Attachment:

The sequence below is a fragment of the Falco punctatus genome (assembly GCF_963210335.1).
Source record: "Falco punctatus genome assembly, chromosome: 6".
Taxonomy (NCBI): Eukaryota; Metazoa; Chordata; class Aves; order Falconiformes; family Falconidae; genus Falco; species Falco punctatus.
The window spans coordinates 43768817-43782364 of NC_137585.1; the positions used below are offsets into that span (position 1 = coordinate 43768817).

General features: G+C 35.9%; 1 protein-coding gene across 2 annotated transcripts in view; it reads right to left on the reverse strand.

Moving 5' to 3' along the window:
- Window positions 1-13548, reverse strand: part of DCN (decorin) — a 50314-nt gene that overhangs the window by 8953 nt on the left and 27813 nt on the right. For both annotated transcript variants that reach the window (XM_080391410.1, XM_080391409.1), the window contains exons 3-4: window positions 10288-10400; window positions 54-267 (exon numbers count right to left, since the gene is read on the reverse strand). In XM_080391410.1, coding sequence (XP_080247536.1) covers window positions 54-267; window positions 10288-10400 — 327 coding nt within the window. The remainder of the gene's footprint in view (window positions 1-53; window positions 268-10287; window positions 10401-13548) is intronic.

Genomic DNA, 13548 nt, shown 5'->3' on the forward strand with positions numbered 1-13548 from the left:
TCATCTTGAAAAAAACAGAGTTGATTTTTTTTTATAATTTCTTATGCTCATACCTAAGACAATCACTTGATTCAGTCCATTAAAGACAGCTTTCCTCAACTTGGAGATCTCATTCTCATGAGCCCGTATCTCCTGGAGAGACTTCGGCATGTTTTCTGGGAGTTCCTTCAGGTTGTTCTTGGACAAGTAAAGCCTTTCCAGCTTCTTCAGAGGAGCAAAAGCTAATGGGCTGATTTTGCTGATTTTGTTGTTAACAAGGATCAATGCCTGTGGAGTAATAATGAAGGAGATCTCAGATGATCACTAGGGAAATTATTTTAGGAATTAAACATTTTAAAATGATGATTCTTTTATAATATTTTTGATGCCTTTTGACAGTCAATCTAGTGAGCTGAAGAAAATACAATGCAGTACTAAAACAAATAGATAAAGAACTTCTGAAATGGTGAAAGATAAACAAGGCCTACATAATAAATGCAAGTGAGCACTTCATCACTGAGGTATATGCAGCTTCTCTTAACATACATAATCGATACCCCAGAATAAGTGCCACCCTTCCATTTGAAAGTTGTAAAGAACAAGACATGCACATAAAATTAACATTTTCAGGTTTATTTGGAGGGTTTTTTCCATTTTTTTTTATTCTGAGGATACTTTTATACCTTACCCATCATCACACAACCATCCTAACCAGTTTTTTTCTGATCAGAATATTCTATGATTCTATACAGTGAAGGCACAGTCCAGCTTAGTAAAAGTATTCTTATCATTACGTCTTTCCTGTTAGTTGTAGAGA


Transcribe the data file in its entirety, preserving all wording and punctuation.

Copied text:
The sequence below is a fragment of the Falco punctatus genome (assembly GCF_963210335.1).
Source record: "Falco punctatus genome assembly, chromosome: 6".
Taxonomy (NCBI): Eukaryota; Metazoa; Chordata; class Aves; order Falconiformes; family Falconidae; genus Falco; species Falco punctatus.
The window spans coordinates 43768817-43782364 of NC_137585.1; the positions used below are offsets into that span (position 1 = coordinate 43768817).

General features: G+C 35.9%; 1 protein-coding gene across 2 annotated transcripts in view; it reads right to left on the reverse strand.

Moving 5' to 3' along the window:
- Window positions 1-13548, reverse strand: part of DCN (decorin) — a 50314-nt gene that overhangs the window by 8953 nt on the left and 27813 nt on the right. For both annotated transcript variants that reach the window (XM_080391410.1, XM_080391409.1), the window contains exons 3-4: window positions 10288-10400; window positions 54-267 (exon numbers count right to left, since the gene is read on the reverse strand). In XM_080391410.1, coding sequence (XP_080247536.1) covers window positions 54-267; window positions 10288-10400 — 327 coding nt within the window. The remainder of the gene's footprint in view (window positions 1-53; window positions 268-10287; window positions 10401-13548) is intronic.

Genomic DNA, 13548 nt, shown 5'->3' on the forward strand with positions numbered 1-13548 from the left:
TCATCTTGAAAAAAACAGAGTTGATTTTTTTTTATAATTTCTTATGCTCATACCTAAGACAATCACTTGATTCAGTCCATTAAAGACAGCTTTCCTCAACTTGGAGATCTCATTCTCATGAGCCCGTATCTCCTGGAGAGACTTCGGCATGTTTTCTGGGAGTTCCTTCAGGTTGTTCTTGGACAAGTAAAGCCTTTCCAGCTTCTTCAGAGGAGCAAAAGCTAATGGGCTGATTTTGCTGATTTTGTTGTTAACAAGGATCAATGCCTGTGGAGTAATAATGAAGGAGATCTCAGATGATCACTAGGGAAATTATTTTAGGAATTAAACATTTTAAAATGATGATTCTTTTATAATATTTTTGATGCCTTTTGACAGTCAATCTAGTGAGCTGAAGAAAATACAATGCAGTACTAAAACAAATAGATAAAGAACTTCTGAAATGGTGAAAGATAAACAAGGCCTACATAATAAATGCAAGTGAGCACTTCATCACTGAGGTATATGCAGCTTCTCTTAACATACATAATCGATACCCCAGAATAAGTGCCACCCTTCCATTTGAAAGTTGTAAAGAACAAGACATGCACATAAAATTAACATTTTCAGGTTTATTTGGAGGGTTTTTTCCATTTTTTTTTATTCTGAGGATACTTTTATACCTTACCCATCATCACACAACCATCCTAACCAGTTTTTTTCTGATCAGAATATTCTATGATTCTATACAGTGAAGGCACAGTCCAGCTTAGTAAAAGTATTCTTATCATTACGTCTTTCCTGTTAGTTGTAGAGA